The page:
Regulation of Mitochondrial Biogenesis by Lipoprotein Lipase in Muscle of Insulin-Resistant Offspring of Parents With Type 2 Diabetes
- Katsutaro Morino1,2,3,
- Kitt Falk Petersen2,
- Saki Sono2,3,
- Cheol Soo Choi2,
- Varman T. Samuel2,
- Aiping Lin4,
- Amy Gallo5,
- Hongyu Zhao4,
- Atsunori Kashiwagi3,
- Ira J. Goldberg6,
- Hong Wang7,
- Robert H. Eckel7,
- Hiroshi Maegawa3 and
- Gerald I. Shulman1,2,8⇓
- 1Howard Hughes Medical Institute, Yale University School of Medicine, New Haven, Connecticut
- 2Department of Internal Medicine, Yale University School of Medicine, New Haven, Connecticut
- 3Department of Internal Medicine, Shiga University of Medicine Science, Otsu, Japan
- 4Department of Genetics, Yale University School of Medicine, New Haven, Connecticut
- 5Department of Surgery, Yale University School of Medicine, New Haven, Connecticut
- 6Department of Medicine, Columbia University, New York, New York
- 7University of Colorado Health Sciences Center at Fitzsimons, Aurora, Colorado
- 8Department of Cellular and Molecular Physiology, Yale University School of Medicine, New Haven, Connecticut
- Corresponding author: Gerald I. Shulman, .
Recent studies reveal a strong relationship between reduced mitochondrial content and insulin resistance in human skeletal muscle, although the underling factors responsible for this association remain unknown. To address this question, we analyzed muscle biopsy samples from young, lean, insulin resistant (IR) offspring of parents with type 2 diabetes and control subjects by microarray analyses and found significant differences in expression of ∼512 probe pairs. We then screened these genes for their potential involvement in the regulation of mitochondrial biogenesis using RNA interference and found that mRNA and protein expression of lipoprotein lipase (LPL) in skeletal muscle was significantly decreased in the IR offspring and was associated with decreased mitochondrial density. Furthermore, we show that LPL knockdown in muscle cells decreased mitochondrial content by effectively decreasing fatty acid delivery and subsequent activation of peroxisome proliferator–activated receptor (PPAR)-δ. Taken together, these data suggest that decreased mitochondrial content in muscle of IR offspring may be due in part to reductions in LPL expression in skeletal muscle resulting in decreased PPAR-δ activation.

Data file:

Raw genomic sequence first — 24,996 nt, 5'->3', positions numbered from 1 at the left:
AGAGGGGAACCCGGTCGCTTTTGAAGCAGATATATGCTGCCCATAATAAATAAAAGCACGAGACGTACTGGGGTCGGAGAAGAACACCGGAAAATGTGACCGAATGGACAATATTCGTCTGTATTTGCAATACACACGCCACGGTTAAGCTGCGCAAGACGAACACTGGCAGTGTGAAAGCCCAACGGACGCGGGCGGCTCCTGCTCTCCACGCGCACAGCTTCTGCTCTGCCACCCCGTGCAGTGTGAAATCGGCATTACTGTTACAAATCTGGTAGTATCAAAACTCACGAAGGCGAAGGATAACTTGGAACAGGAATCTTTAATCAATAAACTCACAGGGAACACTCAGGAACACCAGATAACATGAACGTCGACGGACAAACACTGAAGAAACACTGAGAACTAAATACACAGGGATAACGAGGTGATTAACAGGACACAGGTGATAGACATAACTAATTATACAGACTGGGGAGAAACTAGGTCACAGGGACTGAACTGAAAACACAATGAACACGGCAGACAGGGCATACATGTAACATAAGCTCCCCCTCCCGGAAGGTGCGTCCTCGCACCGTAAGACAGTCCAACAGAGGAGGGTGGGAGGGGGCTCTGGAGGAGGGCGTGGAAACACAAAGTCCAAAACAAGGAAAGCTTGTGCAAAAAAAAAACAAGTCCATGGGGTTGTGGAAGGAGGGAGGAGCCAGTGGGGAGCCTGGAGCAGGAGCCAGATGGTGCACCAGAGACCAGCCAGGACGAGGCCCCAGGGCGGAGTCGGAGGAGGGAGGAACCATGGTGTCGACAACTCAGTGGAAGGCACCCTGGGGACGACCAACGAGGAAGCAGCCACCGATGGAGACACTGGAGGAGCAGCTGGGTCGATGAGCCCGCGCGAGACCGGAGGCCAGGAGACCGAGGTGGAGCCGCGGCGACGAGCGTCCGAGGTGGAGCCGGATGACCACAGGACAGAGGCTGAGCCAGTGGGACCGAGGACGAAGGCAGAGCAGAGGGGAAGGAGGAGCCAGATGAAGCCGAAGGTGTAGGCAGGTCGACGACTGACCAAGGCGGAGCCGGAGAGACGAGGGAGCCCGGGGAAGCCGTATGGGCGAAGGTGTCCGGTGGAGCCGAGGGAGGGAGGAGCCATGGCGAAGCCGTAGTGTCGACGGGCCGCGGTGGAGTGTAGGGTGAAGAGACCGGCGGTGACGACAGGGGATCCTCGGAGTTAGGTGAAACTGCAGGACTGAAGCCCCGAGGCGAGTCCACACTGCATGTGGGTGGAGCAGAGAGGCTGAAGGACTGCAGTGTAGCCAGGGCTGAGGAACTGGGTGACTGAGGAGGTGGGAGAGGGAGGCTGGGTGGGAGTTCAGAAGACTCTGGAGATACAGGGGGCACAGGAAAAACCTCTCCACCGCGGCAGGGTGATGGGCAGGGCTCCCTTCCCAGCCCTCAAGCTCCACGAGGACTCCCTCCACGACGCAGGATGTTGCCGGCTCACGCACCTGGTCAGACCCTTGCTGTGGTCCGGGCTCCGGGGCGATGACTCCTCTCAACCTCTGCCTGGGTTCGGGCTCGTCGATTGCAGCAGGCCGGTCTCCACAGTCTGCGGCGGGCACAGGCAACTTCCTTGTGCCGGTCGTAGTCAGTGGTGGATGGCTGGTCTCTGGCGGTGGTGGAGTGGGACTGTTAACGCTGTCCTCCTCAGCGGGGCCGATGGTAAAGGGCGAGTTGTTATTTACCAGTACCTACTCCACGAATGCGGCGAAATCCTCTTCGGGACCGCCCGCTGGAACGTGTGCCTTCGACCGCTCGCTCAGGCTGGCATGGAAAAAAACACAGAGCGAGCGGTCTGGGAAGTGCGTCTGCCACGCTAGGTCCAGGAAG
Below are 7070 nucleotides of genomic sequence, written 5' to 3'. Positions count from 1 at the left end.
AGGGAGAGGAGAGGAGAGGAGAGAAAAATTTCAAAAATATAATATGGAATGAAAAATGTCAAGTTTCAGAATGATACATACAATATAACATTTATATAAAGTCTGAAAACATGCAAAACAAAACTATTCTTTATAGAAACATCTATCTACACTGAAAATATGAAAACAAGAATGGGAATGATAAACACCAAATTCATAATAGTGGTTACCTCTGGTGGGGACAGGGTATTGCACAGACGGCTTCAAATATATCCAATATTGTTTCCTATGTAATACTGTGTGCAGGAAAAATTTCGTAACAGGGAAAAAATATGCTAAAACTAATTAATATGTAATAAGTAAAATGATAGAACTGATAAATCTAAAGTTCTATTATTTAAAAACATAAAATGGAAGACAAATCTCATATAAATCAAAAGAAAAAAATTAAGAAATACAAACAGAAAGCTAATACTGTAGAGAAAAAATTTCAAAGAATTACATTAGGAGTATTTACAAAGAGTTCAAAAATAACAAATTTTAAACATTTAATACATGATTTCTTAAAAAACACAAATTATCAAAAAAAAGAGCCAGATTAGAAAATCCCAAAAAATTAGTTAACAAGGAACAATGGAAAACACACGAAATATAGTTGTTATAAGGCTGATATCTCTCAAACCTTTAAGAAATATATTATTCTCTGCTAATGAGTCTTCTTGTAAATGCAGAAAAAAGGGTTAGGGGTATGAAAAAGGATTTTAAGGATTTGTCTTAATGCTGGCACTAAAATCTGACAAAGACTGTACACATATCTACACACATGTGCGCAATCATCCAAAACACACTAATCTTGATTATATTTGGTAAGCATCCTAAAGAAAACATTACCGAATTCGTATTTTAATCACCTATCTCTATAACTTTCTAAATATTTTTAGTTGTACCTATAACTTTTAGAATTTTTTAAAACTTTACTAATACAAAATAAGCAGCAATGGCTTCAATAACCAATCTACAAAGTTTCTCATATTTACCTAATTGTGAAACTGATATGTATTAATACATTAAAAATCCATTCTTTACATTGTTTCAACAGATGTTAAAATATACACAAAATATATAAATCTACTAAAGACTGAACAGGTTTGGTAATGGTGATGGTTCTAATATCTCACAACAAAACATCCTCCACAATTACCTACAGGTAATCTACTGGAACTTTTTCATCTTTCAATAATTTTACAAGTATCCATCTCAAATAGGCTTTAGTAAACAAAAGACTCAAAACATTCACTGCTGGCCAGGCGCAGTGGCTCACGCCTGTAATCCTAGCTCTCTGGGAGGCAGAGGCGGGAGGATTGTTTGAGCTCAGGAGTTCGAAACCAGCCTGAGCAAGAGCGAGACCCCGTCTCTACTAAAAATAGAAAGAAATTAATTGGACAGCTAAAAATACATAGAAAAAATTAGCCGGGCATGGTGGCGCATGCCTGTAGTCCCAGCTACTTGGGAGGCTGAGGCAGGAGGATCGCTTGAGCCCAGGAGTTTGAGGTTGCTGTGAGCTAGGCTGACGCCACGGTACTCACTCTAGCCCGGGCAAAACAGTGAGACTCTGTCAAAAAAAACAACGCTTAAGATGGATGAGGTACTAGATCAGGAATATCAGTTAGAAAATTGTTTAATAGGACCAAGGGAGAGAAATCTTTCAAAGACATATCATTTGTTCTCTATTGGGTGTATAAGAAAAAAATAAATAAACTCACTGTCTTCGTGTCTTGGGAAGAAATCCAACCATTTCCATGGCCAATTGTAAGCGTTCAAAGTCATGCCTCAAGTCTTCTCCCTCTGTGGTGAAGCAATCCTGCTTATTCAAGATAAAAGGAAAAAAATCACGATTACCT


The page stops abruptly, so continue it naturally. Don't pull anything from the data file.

- Received October 2, 2011.
- Accepted December 7, 2011.
- © 2012 by the American Diabetes Association.
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